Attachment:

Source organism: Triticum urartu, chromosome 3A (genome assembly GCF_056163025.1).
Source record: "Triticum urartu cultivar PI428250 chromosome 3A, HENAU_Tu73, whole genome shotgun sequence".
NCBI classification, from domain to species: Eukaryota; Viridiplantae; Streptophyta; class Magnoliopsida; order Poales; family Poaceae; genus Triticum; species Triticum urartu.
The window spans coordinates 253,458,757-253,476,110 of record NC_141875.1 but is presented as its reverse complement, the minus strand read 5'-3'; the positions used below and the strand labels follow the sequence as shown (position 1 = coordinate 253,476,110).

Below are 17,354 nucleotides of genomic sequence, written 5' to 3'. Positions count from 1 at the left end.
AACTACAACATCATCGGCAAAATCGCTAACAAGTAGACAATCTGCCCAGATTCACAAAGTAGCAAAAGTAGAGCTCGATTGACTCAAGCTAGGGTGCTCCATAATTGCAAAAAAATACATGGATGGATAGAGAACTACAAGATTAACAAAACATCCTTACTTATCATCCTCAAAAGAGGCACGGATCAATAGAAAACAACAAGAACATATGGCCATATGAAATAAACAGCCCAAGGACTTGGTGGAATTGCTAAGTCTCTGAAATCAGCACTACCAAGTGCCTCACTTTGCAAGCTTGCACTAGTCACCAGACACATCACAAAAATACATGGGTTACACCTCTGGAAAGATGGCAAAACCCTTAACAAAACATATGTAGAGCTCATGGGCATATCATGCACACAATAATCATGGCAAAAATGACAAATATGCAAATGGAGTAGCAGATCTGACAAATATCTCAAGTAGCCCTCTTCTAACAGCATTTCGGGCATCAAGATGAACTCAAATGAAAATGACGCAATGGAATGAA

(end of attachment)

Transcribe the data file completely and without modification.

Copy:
Source organism: Triticum urartu, chromosome 3A (genome assembly GCF_056163025.1).
Source record: "Triticum urartu cultivar PI428250 chromosome 3A, HENAU_Tu73, whole genome shotgun sequence".
NCBI classification, from domain to species: Eukaryota; Viridiplantae; Streptophyta; class Magnoliopsida; order Poales; family Poaceae; genus Triticum; species Triticum urartu.
The window spans coordinates 253,458,757-253,476,110 of record NC_141875.1 but is presented as its reverse complement, the minus strand read 5'-3'; the positions used below and the strand labels follow the sequence as shown (position 1 = coordinate 253,476,110).

Below are 17,354 nucleotides of genomic sequence, written 5' to 3'. Positions count from 1 at the left end.
AACTACAACATCATCGGCAAAATCGCTAACAAGTAGACAATCTGCCCAGATTCACAAAGTAGCAAAAGTAGAGCTCGATTGACTCAAGCTAGGGTGCTCCATAATTGCAAAAAAATACATGGATGGATAGAGAACTACAAGATTAACAAAACATCCTTACTTATCATCCTCAAAAGAGGCACGGATCAATAGAAAACAACAAGAACATATGGCCATATGAAATAAACAGCCCAAGGACTTGGTGGAATTGCTAAGTCTCTGAAATCAGCACTACCAAGTGCCTCACTTTGCAAGCTTGCACTAGTCACCAGACACATCACAAAAATACATGGGTTACACCTCTGGAAAGATGGCAAAACCCTTAACAAAACATATGTAGAGCTCATGGGCATATCATGCACACAATAATCATGGCAAAAATGACAAATATGCAAATGGAGTAGCAGATCTGACAAATATCTCAAGTAGCCCTCTTCTAACAGCATTTCGGGCATCAAGATGAACTCAAATGAAAATGACGCAATGGAATGAA